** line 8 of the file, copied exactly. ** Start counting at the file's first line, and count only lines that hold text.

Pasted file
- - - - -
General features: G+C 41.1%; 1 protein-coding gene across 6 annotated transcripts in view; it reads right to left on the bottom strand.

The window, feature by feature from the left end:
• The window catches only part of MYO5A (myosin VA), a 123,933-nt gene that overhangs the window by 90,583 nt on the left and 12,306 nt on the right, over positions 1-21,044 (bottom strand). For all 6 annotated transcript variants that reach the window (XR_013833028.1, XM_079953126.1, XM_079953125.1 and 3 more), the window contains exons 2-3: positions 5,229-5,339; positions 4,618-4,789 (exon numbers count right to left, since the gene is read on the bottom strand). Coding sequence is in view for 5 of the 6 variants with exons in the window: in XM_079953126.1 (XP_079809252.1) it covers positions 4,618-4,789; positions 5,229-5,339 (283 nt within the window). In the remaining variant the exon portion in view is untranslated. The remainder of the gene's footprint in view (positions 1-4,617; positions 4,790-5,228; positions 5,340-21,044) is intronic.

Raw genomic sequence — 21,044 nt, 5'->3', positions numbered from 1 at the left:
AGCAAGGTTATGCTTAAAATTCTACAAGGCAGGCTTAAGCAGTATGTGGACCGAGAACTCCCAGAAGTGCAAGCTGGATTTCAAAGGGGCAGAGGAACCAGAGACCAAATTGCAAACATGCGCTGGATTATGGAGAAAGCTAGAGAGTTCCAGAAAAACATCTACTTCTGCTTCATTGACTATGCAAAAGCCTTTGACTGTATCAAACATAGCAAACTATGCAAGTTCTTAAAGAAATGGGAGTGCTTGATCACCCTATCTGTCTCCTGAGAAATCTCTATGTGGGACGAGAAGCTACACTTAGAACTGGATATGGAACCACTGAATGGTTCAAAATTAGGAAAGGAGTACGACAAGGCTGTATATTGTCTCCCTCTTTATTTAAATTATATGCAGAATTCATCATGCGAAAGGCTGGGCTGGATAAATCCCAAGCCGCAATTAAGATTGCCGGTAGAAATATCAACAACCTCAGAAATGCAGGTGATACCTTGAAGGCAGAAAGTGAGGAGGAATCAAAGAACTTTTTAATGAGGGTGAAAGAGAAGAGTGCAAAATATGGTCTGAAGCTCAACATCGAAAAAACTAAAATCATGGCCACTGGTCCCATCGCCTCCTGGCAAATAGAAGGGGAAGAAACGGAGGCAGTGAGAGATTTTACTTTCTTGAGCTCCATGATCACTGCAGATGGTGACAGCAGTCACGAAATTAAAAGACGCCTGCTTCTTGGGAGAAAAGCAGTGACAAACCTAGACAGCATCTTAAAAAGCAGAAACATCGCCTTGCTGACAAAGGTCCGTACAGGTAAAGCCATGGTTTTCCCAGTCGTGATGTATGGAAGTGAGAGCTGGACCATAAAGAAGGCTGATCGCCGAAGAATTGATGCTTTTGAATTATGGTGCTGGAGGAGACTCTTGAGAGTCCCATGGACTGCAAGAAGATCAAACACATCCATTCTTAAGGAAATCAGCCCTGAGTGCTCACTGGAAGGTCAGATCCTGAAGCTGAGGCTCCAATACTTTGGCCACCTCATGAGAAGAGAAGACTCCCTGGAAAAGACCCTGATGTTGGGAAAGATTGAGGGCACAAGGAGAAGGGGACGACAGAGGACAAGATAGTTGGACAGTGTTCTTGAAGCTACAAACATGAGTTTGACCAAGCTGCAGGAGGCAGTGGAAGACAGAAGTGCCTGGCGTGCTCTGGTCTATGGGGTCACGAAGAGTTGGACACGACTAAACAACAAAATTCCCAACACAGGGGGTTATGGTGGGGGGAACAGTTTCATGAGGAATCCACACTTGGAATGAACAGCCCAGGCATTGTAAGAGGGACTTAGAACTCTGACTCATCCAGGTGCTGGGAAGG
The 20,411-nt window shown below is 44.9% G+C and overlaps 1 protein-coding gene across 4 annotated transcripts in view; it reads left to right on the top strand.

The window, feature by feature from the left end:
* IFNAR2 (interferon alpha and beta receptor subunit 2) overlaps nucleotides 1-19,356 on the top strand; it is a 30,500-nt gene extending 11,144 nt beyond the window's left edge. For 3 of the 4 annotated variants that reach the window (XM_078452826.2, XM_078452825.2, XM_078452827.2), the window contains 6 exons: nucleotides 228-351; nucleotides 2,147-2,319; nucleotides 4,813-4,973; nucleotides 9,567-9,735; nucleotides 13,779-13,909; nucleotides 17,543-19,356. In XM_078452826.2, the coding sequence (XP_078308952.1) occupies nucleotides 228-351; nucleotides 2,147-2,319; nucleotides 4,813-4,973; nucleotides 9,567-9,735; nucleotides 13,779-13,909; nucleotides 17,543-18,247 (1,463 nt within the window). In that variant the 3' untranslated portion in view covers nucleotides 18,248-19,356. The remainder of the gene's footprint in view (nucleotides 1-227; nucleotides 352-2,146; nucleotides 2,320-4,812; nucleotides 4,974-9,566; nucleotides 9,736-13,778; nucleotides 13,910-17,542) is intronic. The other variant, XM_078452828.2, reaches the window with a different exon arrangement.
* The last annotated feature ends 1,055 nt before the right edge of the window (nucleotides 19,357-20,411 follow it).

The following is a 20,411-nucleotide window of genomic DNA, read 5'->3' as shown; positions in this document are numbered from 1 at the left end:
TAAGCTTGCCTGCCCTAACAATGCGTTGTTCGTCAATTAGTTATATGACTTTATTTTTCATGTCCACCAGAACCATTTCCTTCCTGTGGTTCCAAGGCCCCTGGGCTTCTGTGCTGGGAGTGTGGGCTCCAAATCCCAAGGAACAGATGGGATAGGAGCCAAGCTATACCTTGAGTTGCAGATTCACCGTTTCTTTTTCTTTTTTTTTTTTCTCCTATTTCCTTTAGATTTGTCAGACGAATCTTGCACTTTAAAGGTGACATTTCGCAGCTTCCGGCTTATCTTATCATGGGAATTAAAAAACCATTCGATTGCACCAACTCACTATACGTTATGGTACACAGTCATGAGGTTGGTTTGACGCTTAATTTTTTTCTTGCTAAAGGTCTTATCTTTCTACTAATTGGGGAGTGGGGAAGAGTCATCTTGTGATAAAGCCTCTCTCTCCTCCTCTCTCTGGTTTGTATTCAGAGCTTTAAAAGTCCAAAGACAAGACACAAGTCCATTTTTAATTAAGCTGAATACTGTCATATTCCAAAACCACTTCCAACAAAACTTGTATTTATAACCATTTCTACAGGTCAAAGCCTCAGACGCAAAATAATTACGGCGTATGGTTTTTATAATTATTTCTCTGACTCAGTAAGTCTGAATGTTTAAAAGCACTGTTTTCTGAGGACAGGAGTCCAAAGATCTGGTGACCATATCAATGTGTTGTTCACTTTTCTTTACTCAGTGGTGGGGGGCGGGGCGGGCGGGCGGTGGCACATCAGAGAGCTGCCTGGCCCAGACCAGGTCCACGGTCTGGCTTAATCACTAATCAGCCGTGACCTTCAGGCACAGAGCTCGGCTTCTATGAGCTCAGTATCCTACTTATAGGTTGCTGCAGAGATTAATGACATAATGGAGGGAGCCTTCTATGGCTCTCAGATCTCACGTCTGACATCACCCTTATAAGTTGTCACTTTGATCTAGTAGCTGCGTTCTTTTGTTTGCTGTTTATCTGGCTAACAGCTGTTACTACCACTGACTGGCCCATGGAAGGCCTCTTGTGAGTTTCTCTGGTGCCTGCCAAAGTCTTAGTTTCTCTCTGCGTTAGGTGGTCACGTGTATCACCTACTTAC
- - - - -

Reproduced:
* IFNAR2 (interferon alpha and beta receptor subunit 2) overlaps nucleotides 1-19,356 on the top strand; it is a 30,500-nt gene extending 11,144 nt beyond the window's left edge. For 3 of the 4 annotated variants that reach the window (XM_078452826.2, XM_078452825.2, XM_078452827.2), the window contains 6 exons: nucleotides 228-351; nucleotides 2,147-2,319; nucleotides 4,813-4,973; nucleotides 9,567-9,735; nucleotides 13,779-13,909; nucleotides 17,543-19,356. In XM_078452826.2, the coding sequence (XP_078308952.1) occupies nucleotides 228-351; nucleotides 2,147-2,319; nucleotides 4,813-4,973; nucleotides 9,567-9,735; nucleotides 13,779-13,909; nucleotides 17,543-18,247 (1,463 nt within the window). In that variant the 3' untranslated portion in view covers nucleotides 18,248-19,356. The remainder of the gene's footprint in view (nucleotides 1-227; nucleotides 352-2,146; nucleotides 2,320-4,812; nucleotides 4,974-9,566; nucleotides 9,736-13,778; nucleotides 13,910-17,542) is intronic. The other variant, XM_078452828.2, reaches the window with a different exon arrangement.